7 warning signs of suicide
For any mental health concern, it’s important to seek help. Reaching out to others can make all the difference in someone’s well-being, especially since treatments like therapy and medication can help people manage mental health struggles. When someone is struggling with suicidal thoughts, finding help is especially important.
If you or someone you care about shows some of these signs, don’t dismiss it. Signs can look different in each person, but there are a few common signals to pay attention to.
“There are some more obvious signs, such as talking about dying and making direct comments about not wanting to live,” said Dr. Munther Barakat, director of behavioral health therapy at Aurora Psychiatric Hospital in Wauwatosa, Wis. “But some signs are less obvious.”
Seven signs to watch for are:
- Talking about dying or making comments about not wanting to live
- Changes in eating and sleeping habits
- Increased substance use, including drugs or alcohol
- Changes in behavior
- Loss of interest
- Lack of engagement with family and friends
- Not being interested in making future plans
Some people may exhibit only some of these signs, or they may show more exaggerated versions of them — for example, men are more likely to have more extreme mood swings and substance use or engage in risky behaviors. If you notice someone exhibiting these signs, don’t be afraid to approach the person and provide them with an opportunity to talk.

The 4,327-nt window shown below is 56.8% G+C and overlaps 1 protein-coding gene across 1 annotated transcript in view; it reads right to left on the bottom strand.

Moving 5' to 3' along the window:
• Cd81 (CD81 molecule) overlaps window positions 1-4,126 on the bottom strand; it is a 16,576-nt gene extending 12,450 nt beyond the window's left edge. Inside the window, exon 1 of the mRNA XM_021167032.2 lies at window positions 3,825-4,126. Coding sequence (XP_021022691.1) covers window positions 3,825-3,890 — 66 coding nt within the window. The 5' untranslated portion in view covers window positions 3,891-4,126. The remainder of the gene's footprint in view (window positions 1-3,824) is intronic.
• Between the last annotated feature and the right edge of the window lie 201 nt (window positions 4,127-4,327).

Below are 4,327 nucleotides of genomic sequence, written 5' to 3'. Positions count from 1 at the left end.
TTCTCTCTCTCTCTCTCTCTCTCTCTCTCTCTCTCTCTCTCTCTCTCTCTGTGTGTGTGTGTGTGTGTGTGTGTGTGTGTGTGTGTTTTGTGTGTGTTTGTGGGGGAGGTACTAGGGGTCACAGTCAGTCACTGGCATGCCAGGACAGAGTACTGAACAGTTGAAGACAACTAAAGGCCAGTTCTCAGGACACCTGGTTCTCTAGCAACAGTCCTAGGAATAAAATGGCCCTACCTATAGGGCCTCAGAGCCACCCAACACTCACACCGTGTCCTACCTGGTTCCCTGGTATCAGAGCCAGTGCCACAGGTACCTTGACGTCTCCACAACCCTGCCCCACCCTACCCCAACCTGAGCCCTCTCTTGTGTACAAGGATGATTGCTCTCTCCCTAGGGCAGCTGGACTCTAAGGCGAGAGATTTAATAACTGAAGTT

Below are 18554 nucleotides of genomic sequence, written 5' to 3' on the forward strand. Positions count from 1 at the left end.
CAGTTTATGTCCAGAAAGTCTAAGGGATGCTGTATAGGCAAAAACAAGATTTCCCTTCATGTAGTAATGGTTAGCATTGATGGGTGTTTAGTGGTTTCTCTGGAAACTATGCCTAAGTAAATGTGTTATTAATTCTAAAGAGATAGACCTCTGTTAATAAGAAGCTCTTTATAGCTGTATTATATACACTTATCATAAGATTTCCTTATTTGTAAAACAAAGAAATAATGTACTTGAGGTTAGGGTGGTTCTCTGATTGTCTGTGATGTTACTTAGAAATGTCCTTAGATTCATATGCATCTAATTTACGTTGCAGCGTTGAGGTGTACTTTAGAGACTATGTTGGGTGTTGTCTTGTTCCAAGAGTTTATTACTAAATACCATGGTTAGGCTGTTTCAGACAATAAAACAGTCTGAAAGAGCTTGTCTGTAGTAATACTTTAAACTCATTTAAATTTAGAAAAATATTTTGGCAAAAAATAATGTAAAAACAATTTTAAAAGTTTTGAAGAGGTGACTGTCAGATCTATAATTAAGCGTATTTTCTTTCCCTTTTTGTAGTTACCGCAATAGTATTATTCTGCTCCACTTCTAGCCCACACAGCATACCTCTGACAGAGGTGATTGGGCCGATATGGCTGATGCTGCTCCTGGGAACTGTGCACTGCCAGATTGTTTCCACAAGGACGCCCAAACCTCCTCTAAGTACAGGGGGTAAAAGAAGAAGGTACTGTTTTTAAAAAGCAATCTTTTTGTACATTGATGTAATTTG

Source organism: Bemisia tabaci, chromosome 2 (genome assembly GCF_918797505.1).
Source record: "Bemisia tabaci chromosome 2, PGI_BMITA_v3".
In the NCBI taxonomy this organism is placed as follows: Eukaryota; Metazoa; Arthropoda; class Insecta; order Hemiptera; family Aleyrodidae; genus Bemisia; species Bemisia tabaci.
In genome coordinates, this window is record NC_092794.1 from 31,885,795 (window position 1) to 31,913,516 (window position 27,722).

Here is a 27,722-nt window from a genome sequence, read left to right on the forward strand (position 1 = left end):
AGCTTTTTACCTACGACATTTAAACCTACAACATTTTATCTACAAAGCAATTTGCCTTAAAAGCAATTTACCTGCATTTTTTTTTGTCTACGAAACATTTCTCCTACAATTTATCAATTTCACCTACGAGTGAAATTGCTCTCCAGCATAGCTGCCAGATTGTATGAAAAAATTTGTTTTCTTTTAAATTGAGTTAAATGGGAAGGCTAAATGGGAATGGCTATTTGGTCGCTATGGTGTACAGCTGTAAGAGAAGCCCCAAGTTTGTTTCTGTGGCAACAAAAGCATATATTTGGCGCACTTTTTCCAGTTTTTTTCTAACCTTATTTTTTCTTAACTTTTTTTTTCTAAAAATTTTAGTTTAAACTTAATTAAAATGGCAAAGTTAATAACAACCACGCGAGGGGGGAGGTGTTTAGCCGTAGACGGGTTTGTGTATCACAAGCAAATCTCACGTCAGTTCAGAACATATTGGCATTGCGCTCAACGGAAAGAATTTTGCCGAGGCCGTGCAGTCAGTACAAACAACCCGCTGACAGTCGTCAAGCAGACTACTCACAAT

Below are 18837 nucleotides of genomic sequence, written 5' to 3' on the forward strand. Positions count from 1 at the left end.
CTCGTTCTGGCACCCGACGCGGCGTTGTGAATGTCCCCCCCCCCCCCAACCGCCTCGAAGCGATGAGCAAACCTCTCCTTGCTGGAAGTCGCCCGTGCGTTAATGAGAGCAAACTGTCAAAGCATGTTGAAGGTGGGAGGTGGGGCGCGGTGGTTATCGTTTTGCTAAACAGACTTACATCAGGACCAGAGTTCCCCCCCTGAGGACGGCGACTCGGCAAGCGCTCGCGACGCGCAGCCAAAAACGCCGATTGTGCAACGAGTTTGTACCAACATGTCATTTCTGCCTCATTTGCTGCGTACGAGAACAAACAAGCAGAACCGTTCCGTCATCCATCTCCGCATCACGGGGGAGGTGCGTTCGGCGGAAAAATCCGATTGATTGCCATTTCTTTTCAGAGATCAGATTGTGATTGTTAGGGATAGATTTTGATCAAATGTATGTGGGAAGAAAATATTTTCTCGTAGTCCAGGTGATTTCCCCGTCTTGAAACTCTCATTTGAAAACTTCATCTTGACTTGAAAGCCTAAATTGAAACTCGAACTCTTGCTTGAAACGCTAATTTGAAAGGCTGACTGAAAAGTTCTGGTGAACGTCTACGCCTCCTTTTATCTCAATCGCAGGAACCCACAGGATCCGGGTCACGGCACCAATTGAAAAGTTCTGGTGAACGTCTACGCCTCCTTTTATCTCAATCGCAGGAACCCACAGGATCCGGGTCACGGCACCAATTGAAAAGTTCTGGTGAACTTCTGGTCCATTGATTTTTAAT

“It’s okay to say to someone that it looks like they aren’t doing well and to ask them how they are doing. Don’t feel like you need to solve the problem,” said Dr. Barakat. “You’re there to listen and provide the opportunity to take them somewhere to get professional help.”
If someone is actively suicidal, don’t wait – bring them to the nearest Emergency Department. Otherwise, encourage them to get assessed by a behavioral health provider. If you’re struggling, reach out.
“Talking with family or friends can be a really good first step. You can also walk in for an evaluation in a psychiatric intake department, which are usually open 24/7,” said Dr. Barakat. “If it’s an emergency, find the nearest emergency department.”
Suicide can be a hard topic to talk about, but it’s important to know what signs to watch for. There is help available, and there is hope.
About the Author
Ben Hoekstra is a public affairs coordinator with Advocate Aurora Health. He previously worked in marketing and PR for various Milwaukee nonprofits and received his master’s degree in Corporate Communications from Marquette University. He enjoys the outdoors, cooking, and all things Milwaukee.